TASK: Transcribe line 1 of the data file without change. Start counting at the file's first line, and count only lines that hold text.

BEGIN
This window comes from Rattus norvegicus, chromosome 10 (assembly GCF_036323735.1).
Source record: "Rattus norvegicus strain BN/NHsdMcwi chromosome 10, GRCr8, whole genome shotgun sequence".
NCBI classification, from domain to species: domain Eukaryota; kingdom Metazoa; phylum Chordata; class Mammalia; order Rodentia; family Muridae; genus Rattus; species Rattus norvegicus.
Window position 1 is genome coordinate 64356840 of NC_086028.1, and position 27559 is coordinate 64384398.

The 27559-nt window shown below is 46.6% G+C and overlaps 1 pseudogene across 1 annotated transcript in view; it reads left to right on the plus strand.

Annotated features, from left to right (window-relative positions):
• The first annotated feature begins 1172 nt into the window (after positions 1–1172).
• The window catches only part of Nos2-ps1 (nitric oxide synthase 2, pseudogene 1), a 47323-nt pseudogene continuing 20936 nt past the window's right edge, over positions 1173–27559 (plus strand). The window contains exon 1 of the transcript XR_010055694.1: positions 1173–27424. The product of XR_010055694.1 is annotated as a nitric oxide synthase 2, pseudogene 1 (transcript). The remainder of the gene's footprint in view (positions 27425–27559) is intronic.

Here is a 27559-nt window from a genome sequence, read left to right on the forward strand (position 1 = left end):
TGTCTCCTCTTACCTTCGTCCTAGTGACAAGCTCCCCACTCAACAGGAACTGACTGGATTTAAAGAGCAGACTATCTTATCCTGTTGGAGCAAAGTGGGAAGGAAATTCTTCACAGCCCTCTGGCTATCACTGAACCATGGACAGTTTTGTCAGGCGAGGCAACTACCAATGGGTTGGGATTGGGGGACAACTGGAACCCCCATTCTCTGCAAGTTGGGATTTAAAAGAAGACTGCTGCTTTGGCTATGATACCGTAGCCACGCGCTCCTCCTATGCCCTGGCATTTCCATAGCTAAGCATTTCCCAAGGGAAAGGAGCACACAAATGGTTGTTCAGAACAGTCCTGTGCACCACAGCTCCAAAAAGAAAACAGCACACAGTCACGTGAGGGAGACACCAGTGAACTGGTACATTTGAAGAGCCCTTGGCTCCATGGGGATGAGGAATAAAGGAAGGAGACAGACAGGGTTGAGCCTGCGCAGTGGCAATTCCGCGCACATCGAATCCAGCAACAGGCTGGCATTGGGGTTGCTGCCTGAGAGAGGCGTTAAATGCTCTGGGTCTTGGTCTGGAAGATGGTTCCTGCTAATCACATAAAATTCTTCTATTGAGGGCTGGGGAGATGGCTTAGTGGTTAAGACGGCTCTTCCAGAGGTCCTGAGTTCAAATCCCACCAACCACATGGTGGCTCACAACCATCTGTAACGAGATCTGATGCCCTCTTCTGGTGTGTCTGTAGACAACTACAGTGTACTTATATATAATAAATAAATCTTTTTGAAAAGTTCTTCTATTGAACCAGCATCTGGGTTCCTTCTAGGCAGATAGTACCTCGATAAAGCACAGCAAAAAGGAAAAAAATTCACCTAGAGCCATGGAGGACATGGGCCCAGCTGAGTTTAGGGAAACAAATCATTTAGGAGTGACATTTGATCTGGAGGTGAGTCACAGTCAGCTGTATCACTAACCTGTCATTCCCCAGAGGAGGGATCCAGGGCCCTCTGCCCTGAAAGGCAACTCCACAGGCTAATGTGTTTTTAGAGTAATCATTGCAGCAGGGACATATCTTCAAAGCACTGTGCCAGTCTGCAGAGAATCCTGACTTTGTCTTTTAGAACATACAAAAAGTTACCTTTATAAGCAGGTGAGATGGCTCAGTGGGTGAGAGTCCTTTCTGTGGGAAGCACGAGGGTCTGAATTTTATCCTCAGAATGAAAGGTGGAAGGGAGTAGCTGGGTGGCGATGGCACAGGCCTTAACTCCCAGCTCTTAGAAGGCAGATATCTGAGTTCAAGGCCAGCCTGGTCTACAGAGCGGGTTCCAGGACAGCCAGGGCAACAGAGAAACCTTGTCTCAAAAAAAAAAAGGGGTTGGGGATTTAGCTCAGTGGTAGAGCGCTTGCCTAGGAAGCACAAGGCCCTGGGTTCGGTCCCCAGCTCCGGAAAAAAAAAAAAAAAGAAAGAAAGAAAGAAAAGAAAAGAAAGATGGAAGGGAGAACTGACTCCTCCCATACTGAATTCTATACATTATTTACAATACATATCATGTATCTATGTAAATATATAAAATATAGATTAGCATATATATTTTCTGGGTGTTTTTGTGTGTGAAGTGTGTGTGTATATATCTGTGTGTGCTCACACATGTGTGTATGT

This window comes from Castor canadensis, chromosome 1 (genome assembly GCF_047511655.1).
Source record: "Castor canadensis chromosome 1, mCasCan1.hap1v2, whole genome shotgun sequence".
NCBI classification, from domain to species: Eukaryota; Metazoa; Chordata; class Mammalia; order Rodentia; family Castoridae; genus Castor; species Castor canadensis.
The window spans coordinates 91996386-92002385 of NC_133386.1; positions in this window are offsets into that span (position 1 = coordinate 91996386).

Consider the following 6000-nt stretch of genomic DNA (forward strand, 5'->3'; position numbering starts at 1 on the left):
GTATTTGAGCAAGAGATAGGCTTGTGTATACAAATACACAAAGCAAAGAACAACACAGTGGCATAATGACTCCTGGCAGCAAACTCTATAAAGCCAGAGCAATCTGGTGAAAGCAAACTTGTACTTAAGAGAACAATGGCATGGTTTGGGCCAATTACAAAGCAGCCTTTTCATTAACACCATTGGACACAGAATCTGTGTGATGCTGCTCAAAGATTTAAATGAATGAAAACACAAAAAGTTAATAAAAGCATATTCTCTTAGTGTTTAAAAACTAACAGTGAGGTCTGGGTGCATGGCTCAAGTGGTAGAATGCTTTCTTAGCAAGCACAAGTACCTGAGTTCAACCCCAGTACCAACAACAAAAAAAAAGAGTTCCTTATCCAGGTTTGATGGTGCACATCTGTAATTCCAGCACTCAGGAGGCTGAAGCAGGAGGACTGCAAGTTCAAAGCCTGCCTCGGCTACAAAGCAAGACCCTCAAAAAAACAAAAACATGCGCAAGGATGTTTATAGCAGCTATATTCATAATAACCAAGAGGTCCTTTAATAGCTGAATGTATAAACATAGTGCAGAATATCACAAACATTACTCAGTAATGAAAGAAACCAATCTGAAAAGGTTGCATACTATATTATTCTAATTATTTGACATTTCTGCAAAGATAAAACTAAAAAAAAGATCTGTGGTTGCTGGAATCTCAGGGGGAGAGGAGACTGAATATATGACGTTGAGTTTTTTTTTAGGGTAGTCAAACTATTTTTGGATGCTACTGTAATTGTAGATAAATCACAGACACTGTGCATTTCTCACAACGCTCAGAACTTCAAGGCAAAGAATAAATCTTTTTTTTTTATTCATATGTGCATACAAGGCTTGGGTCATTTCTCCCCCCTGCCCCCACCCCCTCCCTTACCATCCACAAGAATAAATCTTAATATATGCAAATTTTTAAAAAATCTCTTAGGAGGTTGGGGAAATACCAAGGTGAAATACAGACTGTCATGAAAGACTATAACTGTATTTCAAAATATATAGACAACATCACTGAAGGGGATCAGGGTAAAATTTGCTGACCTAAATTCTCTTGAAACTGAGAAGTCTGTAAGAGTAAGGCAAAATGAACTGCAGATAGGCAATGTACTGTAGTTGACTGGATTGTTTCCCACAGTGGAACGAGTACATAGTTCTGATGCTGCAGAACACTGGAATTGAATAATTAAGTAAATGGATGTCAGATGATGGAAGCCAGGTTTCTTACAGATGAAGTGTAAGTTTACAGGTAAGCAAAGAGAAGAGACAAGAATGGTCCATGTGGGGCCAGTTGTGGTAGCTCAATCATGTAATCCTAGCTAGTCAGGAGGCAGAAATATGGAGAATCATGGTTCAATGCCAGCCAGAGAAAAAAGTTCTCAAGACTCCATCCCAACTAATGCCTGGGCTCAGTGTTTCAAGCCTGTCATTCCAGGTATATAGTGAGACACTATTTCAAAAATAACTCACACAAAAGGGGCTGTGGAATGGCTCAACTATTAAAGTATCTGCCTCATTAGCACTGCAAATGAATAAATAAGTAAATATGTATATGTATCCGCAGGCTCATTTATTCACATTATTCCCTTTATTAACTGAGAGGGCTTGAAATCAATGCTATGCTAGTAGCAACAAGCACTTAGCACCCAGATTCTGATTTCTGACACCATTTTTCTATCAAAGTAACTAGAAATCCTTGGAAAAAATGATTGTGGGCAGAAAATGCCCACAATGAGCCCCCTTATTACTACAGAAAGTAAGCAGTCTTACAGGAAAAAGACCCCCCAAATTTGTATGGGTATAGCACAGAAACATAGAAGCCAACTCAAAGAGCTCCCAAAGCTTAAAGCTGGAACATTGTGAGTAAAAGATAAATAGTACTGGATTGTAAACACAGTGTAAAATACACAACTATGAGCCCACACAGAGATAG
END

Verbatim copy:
This window comes from Rattus norvegicus, chromosome 10 (assembly GCF_036323735.1).